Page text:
That other half of the process is–holy shit /> we can do it! I have faith in you />Economics isn’t the only that matters in life, and in-action thinking isn’t the only way to produce something /> we’re almost there!!!psychology is also hard (omg). There is an argument to be made that a bigger deal has been made of economics than psychology in modern society due to the fact that economics have more directly to do with ‘production’ (or, more so: that ‘tangible production’ is necessary before any ‘intellectual production’ can possibly be done (which is very true, and absolutely needs to be remembered in any conversation regarding economics in any circumstance (we can’t ‘think’ or ‘do anything for minorities’ or what the fuck ever if we can’t eat)), and so the study of it, as well as the subconscious emphasis on it at large, might produce more such ‘tangible’ results so necessary to move into more intellectual thinking (at least much more immediately). (Also: it’s easier to quantify facts and anecdotal evidence than it is emotion and personalized experience (reason economics has had more of an emphasis over time than psychology).)

Thus we arrive at the conundrum of economics and psychology, and so the complexities surrounding the argument over a ‘minimum wage’ (money in regards to social status). If a person is working 40 hours a week (30, if you ask me, but I’ll continue on that in a moment), and she does her job well, she deserves to live comfortably and not feel shitty about what she does for a living /> given that the job exists, it needs to be done (until AI takes over, which is a topic /> for another time). What does it matter if all she’s doing is cleaning shit or working at McDonald’s at 3pm?: those are difficult jobs. They may not require the most skill, but they certainly require a certain quality of a type of ‘zen’ acceptance and a sense of dignity based upon the simple dichotomy of the aforementioned ‘one in the many’ (working for a cause bigger than you is admirable, given how important working together is for survival, as has been alluded to in many stories and philosophical arguments throughout history (see: most Greek and Roman literature, Christianity, in fact the majority of points in the Abrahamic religions /> including Islam (racist))). McDonald’s gets busy, and cleaning shit sucks, but there will always be a stigma against jobs like this, if only because theoretically anybody can do them. However, so long as they’re jobs that need to be done, they need to be done, otherwise the job wouldn’t exist, and so the people who do them deserve to be compensated the same way anyone who does a job which needs to be done is compensated: with respect. If morality–which comes with an inherent degree of respect, as one cannot question morality without assuming a sense of humanity at its outset–don’t mean shit, economics can only be a negative as it would imply a perception Absolutely objective, which is not how human perception works (confluence of Absolute-relative subjective and relative-Absolute objective perspective).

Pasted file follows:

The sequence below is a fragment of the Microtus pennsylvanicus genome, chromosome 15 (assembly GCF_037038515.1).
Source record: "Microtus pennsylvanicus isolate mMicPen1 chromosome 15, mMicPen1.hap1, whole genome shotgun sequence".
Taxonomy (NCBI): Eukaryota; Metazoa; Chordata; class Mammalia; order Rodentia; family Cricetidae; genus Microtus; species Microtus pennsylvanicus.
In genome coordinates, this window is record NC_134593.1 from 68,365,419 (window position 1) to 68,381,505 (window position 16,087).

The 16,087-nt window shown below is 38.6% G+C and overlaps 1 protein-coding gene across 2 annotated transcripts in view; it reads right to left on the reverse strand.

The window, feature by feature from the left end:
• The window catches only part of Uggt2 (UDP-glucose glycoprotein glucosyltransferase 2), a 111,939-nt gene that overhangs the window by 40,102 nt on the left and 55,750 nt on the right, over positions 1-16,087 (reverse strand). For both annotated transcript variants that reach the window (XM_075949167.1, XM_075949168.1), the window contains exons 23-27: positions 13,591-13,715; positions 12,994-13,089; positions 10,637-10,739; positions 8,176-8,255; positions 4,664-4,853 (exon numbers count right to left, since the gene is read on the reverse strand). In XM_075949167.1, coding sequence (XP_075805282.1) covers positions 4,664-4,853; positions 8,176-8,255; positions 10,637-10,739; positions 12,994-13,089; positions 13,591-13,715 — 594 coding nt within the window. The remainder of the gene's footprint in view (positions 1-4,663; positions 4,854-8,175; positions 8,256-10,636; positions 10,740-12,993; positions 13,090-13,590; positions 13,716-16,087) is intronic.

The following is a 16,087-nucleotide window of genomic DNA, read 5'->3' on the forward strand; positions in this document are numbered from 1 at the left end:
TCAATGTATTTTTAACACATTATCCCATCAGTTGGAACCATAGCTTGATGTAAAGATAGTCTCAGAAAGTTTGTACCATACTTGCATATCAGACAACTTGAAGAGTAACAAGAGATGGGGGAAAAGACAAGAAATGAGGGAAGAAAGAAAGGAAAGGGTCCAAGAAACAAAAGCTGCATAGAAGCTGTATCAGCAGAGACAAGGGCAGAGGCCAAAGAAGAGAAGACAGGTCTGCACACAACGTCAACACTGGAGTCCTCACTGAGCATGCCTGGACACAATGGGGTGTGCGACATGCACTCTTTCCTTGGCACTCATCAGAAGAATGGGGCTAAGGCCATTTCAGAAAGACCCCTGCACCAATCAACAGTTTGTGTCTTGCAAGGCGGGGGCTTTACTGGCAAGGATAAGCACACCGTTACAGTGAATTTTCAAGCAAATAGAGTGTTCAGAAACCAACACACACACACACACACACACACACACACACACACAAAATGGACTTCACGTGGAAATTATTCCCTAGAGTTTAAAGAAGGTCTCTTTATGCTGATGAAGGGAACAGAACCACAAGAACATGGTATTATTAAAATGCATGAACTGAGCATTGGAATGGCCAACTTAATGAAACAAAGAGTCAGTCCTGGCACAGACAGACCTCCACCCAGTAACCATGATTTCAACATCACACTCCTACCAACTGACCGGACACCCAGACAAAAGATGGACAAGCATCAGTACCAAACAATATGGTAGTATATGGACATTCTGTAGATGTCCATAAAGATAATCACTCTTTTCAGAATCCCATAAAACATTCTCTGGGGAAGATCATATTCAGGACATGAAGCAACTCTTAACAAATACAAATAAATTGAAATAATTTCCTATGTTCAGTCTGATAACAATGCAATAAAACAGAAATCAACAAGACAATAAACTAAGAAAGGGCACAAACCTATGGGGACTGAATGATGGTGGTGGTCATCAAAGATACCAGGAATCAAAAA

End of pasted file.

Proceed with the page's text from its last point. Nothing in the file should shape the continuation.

Conversely, however, it does take a ton of perseverance and acquisition of risk to make those jobs available. Moreover, as mentioned above^, if an employer can’t afford to pay its workers $15/hr, the demand to do so could easily run the company out of business. This makes this situation one where both sides are indeed in the right as regards their primary arguments, but a context which (currently) disables any compromise, at least theoretically.

But that’s the kicker. This would be a much less-heated issue if we didn’t have the owners and the higher-ups of many of these companies paying themselves hundreds of millions of dollars a year while their workers can’t afford to get a monthly haircut comfortably on $7.25/hr (grow it out, bro; we’re bringing it back). So long as people choose to live in mansions and spend a million dollars on villas in Miami they spend two months a year in, the people who can’t afford basic accommodations will always be angry, and, as such (and this is very important here), emotional economic bastardizations like communism and Marxism (I’m noticing a pattern here, but I’m in too deep to go back and change it #ItsOnlyBecauseIKeepTryingToApologize /> that’s a topic for another time) of basic economic principles will always have appeal, and will continue to grow. If these ‘capitalists’ truly want the supposed ‘glories of capitalism’ to live on, they can’t meanwhile be consistently undermining one of the basic pillars of not just economics, but of all life and human intellect/intellectual evolution in general: that we’re all connected (basic premise of economics (in a productive sense, versus anything spiritual or even material)).

My opinion (outside of the argument that Amazon is doing this for other reasons :/): good for Jeff Bezos, but I am afraid of the rhetoric that may come out of this from the Bernie Sanders’ of the world. Running a small business is insanely difficult, and it seems like something which Sanders not only doesn’t understand, but actually argues against. At the same time, I have no idea what the hell Donald Trump has been bitching about when it comes to Amazon (that they have too much power, and get too many government handouts) /> his M.O. seems to go completely against it, but an advisor has said that he’s “in favor of higher wages”.

Maybe on the DL, Trump agrees with me? (OMFUCKINGG)

Fer shur.